The Aleppo Codex: A True Story of Obsession, Faith, and the Pursuit of an Ancient Bible, I was intrigued.
Aleppo is located in Syria, and the Great Synagogue of Aleppo served the Jewish population of Aleppo since the 5th century. The synagogue housed the Aleppo Codex (or The Crown), the oldest extant copy of the Bible, the most authoritative and the most precise, for over five hundred years. Written circa 930 C.E., the Aleppo Codex remained in tact for a thousand years, despite being moved, stolen once, and ransomed. The Jews of Aleppo continued to keep the codex safe for another 500 years.
A pogrom in 1947, however, resulted in the burning of the Great Synagogue, and although the codex was rescued, there were pages missing. How the codex was saved and eventually carried to Jerusalem, how many pages were missing and when, and what happened to those pages is what Matti Friedman pursues over the course of four years.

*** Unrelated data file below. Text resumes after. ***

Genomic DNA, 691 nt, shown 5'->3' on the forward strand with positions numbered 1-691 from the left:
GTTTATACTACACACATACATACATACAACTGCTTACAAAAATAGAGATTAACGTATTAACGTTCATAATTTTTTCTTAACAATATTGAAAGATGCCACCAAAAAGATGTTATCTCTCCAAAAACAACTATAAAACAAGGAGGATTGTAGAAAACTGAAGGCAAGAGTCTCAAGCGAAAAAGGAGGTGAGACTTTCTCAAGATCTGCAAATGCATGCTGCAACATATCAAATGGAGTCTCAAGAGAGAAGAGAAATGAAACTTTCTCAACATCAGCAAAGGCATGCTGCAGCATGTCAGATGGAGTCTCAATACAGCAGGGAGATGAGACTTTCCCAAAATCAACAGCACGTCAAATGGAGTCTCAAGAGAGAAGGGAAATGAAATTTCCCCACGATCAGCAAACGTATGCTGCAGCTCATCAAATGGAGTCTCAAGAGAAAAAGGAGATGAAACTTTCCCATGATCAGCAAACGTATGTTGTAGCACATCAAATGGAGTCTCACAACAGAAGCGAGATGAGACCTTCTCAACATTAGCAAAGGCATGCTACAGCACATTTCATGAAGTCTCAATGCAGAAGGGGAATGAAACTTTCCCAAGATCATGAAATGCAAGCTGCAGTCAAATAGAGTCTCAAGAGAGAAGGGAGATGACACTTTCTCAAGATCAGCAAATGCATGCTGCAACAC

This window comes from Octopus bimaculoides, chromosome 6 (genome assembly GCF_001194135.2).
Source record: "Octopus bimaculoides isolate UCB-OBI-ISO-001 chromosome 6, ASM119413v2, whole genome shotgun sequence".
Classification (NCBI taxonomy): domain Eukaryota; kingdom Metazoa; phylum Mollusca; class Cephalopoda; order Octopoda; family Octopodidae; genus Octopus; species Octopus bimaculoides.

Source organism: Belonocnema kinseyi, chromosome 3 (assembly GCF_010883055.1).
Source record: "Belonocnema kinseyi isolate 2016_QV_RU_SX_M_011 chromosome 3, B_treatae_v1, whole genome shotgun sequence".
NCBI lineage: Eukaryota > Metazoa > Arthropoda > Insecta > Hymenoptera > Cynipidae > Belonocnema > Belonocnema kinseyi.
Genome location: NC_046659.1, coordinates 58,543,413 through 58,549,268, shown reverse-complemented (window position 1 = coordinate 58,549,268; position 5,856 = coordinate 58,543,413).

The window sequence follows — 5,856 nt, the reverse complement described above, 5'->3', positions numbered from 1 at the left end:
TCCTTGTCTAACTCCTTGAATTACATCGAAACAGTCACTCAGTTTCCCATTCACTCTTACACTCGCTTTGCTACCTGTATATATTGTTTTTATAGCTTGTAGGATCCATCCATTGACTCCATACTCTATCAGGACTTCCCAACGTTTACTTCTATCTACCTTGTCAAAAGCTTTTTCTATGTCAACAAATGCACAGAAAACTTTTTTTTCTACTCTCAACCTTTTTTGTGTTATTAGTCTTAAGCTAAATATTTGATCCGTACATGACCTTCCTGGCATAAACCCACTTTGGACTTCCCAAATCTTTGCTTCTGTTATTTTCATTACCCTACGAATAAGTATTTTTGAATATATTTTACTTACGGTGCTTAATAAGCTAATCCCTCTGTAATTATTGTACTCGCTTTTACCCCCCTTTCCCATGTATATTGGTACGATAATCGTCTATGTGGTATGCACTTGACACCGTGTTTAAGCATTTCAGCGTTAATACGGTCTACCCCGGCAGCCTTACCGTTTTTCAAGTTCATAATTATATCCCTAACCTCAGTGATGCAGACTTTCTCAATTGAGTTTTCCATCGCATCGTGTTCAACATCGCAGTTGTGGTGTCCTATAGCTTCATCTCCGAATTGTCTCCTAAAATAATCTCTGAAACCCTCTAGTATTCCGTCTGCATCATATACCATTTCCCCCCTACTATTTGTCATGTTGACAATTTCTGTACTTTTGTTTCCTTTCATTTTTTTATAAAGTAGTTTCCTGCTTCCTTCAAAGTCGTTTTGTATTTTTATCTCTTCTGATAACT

Originally, Friedman intended to tell the story of rescue of the codex from the fire and the details of how it eventually made its way to Jerusalem and into the hands of the Israeli authorities rather than back in the possession of the Aleppo community. He got much more than he bargained for. At almost every turn he met problems: by 2008 many of those involved in the original tale were dead, some stories had serious flaws, government officials and others refused access to documents.
His research paid off in unexpected ways, revealing a story of intrigue and deception, solving some of the mysteries of the Crown's recent history, but not all. Friedman raises the questions of ownership in regard to religious and historical documents, the ethics of appropriation of manuscripts belonging to various sects, the location of the missing codex pages, official neglect of ancient manuscripts, and what can be discovered about a manuscript when undergoing expert preservation.
An engrossing read if you like history or mystery--both are in abundance here.
Nonfiction. History. 2012. 320 pages.